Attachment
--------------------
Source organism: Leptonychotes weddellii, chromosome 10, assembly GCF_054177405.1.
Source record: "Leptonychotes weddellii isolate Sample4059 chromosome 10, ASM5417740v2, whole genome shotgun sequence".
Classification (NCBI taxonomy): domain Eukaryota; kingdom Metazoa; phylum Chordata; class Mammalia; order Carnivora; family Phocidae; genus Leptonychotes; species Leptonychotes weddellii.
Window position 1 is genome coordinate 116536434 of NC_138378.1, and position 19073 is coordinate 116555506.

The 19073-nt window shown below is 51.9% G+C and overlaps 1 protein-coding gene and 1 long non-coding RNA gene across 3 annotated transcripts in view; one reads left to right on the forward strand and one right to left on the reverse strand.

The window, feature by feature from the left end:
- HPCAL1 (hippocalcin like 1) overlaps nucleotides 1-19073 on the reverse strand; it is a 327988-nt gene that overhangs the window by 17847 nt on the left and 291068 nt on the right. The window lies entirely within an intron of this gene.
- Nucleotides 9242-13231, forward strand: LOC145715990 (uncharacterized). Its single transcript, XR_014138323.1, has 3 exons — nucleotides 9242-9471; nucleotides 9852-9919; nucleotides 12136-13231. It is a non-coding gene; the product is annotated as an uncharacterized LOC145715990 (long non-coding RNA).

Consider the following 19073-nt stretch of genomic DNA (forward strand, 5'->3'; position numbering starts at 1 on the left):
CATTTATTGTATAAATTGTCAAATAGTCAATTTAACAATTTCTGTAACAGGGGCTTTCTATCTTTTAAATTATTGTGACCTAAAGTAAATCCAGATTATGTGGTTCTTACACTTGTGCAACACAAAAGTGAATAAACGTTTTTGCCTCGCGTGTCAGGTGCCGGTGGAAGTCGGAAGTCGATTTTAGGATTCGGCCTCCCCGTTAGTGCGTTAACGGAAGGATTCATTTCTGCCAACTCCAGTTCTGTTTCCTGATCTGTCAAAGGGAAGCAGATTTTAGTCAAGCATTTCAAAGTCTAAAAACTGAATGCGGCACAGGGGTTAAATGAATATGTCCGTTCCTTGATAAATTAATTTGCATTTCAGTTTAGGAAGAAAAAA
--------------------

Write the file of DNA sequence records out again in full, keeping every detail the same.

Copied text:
Source organism: Leptonychotes weddellii, chromosome 10, assembly GCF_054177405.1.
Source record: "Leptonychotes weddellii isolate Sample4059 chromosome 10, ASM5417740v2, whole genome shotgun sequence".
Classification (NCBI taxonomy): domain Eukaryota; kingdom Metazoa; phylum Chordata; class Mammalia; order Carnivora; family Phocidae; genus Leptonychotes; species Leptonychotes weddellii.
Window position 1 is genome coordinate 116536434 of NC_138378.1, and position 19073 is coordinate 116555506.

The 19073-nt window shown below is 51.9% G+C and overlaps 1 protein-coding gene and 1 long non-coding RNA gene across 3 annotated transcripts in view; one reads left to right on the forward strand and one right to left on the reverse strand.

The window, feature by feature from the left end:
- HPCAL1 (hippocalcin like 1) overlaps nucleotides 1-19073 on the reverse strand; it is a 327988-nt gene that overhangs the window by 17847 nt on the left and 291068 nt on the right. The window lies entirely within an intron of this gene.
- Nucleotides 9242-13231, forward strand: LOC145715990 (uncharacterized). Its single transcript, XR_014138323.1, has 3 exons — nucleotides 9242-9471; nucleotides 9852-9919; nucleotides 12136-13231. It is a non-coding gene; the product is annotated as an uncharacterized LOC145715990 (long non-coding RNA).

Consider the following 19073-nt stretch of genomic DNA (forward strand, 5'->3'; position numbering starts at 1 on the left):
CATTTATTGTATAAATTGTCAAATAGTCAATTTAACAATTTCTGTAACAGGGGCTTTCTATCTTTTAAATTATTGTGACCTAAAGTAAATCCAGATTATGTGGTTCTTACACTTGTGCAACACAAAAGTGAATAAACGTTTTTGCCTCGCGTGTCAGGTGCCGGTGGAAGTCGGAAGTCGATTTTAGGATTCGGCCTCCCCGTTAGTGCGTTAACGGAAGGATTCATTTCTGCCAACTCCAGTTCTGTTTCCTGATCTGTCAAAGGGAAGCAGATTTTAGTCAAGCATTTCAAAGTCTAAAAACTGAATGCGGCACAGGGGTTAAATGAATATGTCCGTTCCTTGATAAATTAATTTGCATTTCAGTTTAGGAAGAAAAAA